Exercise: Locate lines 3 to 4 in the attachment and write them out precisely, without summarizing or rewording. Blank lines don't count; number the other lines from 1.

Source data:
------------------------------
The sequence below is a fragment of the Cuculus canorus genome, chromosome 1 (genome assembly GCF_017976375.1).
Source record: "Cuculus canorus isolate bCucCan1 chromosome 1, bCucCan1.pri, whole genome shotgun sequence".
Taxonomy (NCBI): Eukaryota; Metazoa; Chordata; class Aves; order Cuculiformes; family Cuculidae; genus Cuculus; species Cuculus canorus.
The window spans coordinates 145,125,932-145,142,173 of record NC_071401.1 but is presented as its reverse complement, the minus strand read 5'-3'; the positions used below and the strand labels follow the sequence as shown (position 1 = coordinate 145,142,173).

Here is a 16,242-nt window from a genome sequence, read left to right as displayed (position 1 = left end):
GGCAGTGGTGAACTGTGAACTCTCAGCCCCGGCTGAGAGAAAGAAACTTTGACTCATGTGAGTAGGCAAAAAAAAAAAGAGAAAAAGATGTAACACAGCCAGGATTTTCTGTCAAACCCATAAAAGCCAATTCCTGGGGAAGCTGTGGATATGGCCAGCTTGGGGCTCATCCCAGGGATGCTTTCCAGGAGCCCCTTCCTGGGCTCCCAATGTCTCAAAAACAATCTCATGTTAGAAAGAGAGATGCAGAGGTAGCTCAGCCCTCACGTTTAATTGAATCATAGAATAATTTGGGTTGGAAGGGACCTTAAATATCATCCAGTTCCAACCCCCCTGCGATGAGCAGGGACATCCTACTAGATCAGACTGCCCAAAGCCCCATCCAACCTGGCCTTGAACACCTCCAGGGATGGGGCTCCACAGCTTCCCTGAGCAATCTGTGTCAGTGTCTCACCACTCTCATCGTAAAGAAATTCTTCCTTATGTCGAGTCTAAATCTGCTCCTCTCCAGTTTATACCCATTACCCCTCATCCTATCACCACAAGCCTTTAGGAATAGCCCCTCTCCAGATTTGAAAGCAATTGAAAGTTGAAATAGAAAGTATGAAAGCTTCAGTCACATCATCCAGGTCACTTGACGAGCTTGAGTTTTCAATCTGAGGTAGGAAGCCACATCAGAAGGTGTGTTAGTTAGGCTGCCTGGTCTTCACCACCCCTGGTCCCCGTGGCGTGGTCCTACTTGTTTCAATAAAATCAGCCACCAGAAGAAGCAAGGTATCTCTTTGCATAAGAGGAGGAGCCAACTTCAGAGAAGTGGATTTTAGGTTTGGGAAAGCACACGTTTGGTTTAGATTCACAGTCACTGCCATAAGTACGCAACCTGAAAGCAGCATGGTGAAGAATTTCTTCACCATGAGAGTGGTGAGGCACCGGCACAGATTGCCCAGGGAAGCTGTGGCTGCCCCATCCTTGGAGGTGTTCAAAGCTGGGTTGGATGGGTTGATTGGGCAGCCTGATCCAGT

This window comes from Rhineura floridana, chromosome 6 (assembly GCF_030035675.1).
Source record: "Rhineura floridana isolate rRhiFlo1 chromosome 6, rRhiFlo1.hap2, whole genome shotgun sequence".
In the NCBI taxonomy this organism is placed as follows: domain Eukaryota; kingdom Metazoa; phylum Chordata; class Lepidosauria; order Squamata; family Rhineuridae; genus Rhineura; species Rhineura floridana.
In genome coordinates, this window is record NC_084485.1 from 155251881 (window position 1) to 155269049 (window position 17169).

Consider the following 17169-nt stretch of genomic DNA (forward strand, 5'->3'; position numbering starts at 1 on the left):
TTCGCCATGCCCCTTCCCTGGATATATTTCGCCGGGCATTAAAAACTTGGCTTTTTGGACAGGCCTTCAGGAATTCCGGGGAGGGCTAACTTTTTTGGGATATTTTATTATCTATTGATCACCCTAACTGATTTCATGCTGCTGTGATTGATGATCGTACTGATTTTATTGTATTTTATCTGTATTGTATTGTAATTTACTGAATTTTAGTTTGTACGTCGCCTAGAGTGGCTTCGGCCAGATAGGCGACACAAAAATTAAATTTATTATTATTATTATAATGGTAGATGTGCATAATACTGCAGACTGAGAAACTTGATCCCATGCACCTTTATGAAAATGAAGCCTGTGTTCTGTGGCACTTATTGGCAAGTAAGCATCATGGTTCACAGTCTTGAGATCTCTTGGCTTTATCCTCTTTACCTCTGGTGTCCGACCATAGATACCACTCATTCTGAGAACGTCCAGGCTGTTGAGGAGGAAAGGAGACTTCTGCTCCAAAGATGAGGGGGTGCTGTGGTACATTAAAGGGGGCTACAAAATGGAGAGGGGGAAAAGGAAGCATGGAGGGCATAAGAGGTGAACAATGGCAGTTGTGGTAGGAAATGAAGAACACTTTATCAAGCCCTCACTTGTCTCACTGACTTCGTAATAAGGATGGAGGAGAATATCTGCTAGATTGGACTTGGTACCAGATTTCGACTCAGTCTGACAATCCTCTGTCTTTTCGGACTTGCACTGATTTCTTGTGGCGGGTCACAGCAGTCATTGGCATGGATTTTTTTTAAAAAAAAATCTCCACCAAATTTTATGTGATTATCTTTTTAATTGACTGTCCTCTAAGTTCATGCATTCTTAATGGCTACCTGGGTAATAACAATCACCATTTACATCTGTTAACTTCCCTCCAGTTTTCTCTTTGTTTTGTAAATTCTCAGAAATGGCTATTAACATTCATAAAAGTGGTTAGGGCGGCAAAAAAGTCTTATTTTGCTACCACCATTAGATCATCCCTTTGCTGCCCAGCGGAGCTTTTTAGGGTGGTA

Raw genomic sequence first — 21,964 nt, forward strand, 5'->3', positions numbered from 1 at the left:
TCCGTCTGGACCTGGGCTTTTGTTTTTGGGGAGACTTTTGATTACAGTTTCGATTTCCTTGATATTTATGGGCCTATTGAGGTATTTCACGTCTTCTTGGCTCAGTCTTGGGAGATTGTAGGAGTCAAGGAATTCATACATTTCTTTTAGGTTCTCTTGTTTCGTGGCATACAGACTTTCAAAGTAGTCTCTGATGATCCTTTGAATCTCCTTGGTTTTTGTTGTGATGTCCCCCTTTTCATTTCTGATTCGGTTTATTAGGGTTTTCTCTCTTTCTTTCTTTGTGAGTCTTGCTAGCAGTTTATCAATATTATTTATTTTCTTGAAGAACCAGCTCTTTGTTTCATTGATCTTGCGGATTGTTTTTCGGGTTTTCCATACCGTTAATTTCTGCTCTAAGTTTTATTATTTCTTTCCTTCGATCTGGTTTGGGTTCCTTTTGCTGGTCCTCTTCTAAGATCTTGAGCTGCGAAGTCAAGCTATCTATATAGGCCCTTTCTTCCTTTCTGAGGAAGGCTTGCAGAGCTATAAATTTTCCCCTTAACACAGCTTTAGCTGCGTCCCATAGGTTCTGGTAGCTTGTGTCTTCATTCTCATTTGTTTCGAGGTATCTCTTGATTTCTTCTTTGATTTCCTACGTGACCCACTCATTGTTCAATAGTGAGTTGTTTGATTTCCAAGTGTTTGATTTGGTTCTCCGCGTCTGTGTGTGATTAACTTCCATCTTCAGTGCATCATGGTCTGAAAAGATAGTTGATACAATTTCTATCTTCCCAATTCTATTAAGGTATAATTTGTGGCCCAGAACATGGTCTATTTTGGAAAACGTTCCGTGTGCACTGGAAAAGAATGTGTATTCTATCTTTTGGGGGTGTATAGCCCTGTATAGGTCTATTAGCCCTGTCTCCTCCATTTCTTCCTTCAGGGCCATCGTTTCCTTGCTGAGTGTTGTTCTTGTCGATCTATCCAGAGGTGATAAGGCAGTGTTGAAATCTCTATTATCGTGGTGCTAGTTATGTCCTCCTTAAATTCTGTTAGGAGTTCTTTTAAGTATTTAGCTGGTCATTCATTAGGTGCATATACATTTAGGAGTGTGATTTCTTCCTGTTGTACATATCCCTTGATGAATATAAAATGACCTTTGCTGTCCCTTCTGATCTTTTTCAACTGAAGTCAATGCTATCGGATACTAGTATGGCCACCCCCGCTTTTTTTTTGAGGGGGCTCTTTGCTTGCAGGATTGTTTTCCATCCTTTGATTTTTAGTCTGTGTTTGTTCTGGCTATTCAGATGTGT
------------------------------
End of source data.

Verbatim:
Taxonomy (NCBI): Eukaryota; Metazoa; Chordata; class Aves; order Cuculiformes; family Cuculidae; genus Cuculus; species Cuculus canorus.
The window spans coordinates 145,125,932-145,142,173 of record NC_071401.1 but is presented as its reverse complement, the minus strand read 5'-3'; the positions used below and the strand labels follow the sequence as shown (position 1 = coordinate 145,142,173).